and scampering dolly shots to energize the flat, biopic storylines.

The studios were impressed enough to let him start
making films based on his journalistic and wartime experiences.
His two excellent war films, Steel Helmet, set during the
Korean War, and The Big Red One, about the First Infantry
during WWII, were made nearly 30 years apart, but both depicted
a battleground where the enemy was nearly unseen and the rules
were simple: "A South Korean is running with you, a North
Korean is running at you" says a foot soldier in Steel
Helmet
.

The famous "helmet shot" appears in both
these films: a close-up of a half-shell peeking above the horizon
of a foxhole, slowly rising until the eyes, the "dead man’s
stare," become visible. It’s a bleak, contradictory image,
menacing and cowering. The battles following these shots were confused,
hazed by dust, fog or smoke. Martin Scorsese designed one of the
fight scenes in Raging Bull on these disorienting sequences.

In the early ’60s Fuller made a pair of movies, Shock
Corridor
(1963) and The Naked Kiss (1964),
that were shot in a revved-up tabloid style which spun B-movie
kitsch into low art, thanks largely to the black-and-white photography
of Stanley Cortez. Shock Corridor begins with some lofty,
cornball platitudes about truth in journalism before it rips
into its story about a newspaperman who gets himself committed
to an insane asylum so he can write a Pulitzer-prize winning
piece. It’s a far-fetched idea, and the story is told with too
many simple, didactic strokes, but Fuller does make his point:
whether it’s Communism, matrydom, nuclear totalitarianism, or
the pursuit of the Pultizer, men will destroy themselves for
a cause.

Naked Kiss begins with what is perhaps Fuller’s
most memorable sequence: a bald hooker in black beats the crap
out of her pimp with her handbag. Following that stunner of a beginning
the hooker moves to a small town, reforms herself by becoming a
nurse, falls in love with a pillar of the community, then discovers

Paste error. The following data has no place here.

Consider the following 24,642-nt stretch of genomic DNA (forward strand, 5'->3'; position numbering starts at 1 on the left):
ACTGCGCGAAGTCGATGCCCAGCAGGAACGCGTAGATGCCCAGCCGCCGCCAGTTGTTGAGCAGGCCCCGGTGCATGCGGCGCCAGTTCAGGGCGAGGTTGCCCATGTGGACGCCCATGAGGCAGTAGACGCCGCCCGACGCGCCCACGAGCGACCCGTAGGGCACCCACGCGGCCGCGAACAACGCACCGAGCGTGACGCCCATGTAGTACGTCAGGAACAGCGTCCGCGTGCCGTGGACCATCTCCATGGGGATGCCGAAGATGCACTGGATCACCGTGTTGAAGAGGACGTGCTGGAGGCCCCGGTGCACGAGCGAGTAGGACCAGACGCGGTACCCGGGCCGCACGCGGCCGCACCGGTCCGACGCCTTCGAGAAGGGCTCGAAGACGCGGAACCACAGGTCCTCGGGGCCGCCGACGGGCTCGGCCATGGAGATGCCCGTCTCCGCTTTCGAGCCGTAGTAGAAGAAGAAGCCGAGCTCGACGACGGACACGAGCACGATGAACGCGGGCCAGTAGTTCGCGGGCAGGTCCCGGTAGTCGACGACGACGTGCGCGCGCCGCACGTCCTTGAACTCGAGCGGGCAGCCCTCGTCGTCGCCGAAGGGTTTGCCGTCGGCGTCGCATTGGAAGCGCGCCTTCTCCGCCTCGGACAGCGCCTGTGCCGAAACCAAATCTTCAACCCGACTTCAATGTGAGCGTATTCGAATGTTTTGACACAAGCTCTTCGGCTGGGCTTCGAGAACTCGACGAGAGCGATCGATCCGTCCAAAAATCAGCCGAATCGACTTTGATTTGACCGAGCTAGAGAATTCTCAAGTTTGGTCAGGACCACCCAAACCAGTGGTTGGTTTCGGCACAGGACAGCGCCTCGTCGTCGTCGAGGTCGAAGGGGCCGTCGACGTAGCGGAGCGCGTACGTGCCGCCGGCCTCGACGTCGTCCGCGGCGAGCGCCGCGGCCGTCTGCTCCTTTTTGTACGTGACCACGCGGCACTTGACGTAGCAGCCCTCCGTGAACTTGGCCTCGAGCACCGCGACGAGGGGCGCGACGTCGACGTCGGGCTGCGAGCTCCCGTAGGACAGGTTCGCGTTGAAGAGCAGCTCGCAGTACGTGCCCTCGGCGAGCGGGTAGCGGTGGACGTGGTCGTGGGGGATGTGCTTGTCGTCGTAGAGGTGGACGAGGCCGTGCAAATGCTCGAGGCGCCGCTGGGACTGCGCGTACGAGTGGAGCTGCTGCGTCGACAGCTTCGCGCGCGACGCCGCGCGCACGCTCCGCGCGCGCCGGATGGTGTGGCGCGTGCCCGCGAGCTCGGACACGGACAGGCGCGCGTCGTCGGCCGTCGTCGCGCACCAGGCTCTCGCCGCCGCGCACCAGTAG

he is a child molester and murders him. At that point the hypocrites
come out like termites.

Fuller’s corrosive style fell into popular and critical
neglect in the late ’60s and early ’70s, and his output was inconsistent. Shark! (1969)
starring Burt Reynolds as a treasure hunter, was disowned by the
director; Dead Pigeon on Beethoven Street (1972), despite
the snappy title, should have been. In it Fuller was copying Godard
with the breathless jumpcutting but the scenes play more like skits
from the old "Monkees" TV series. His last
film, Street of No Return (1989), is an incoherent
bore.

To amuse himself, Fuller made cameo appearances in
other directors’ films. He played himself in Godard’s Pierrot
Le Fou
, a gangster in Wenders’s The American Friend,
a movie director in Dennis Hopper’s ill-conceived The Last Movie.

In 1980 Fuller got a chance to make his masterpiece, The
Big Red One
, about a crack rifle outfit in WWII. The sergeant
(a beautifully understated Lee Marvin) is haunted by an incident
in WWI where he killed a German soldier minutes after the war
had ended. Even as he maneuvers his soldiers through yet another
war, the sergeant seems to survive only to atone for that mistake,
or to justify it. "We don’t murder, we kill," he tells
his four young marksmen, who themselves manage to sidestep death
but are bewildered by a God’s grace they know they haven’t earned.

Fuller finds a rough poetry in several sequences:
a D-Day assault that lasts for hours, as told by the extreme close-ups
of a dead soldier’s wrist-watch awash in the surf; a German platoon
that plays dead in the shadow of a giant cross; a baby delivered
in an enemy tank, its startling cries accompanying the lonely image
of a last surviving German soldier running into the sunset. And
finally, when Marvin again seems to kill a soldier only hours after
the war has officially ended, he can only surrender to the tragic
absurdity of it. When it turns out the soldier isn’t dead, the
film ends on the hopeful image of Marvin taking him to a hospital.
It’s as close as Fuller ever comes to a happy ending.

Sadly, much of the 85-year-old director’s output
is unavailable on video. He recently suffered a stroke and is attempting
a recovery in L.A. But he’s not in the grave yet. He’s tough and
stubborn and was on stage for an Independent Spirit Awards tribute
a few weeks ago. Who knows, he may yet make his dream film about
Balzac and Alexandre Dumas. Sam Fuller still might be the last
director on earth you’d want to mess with. MM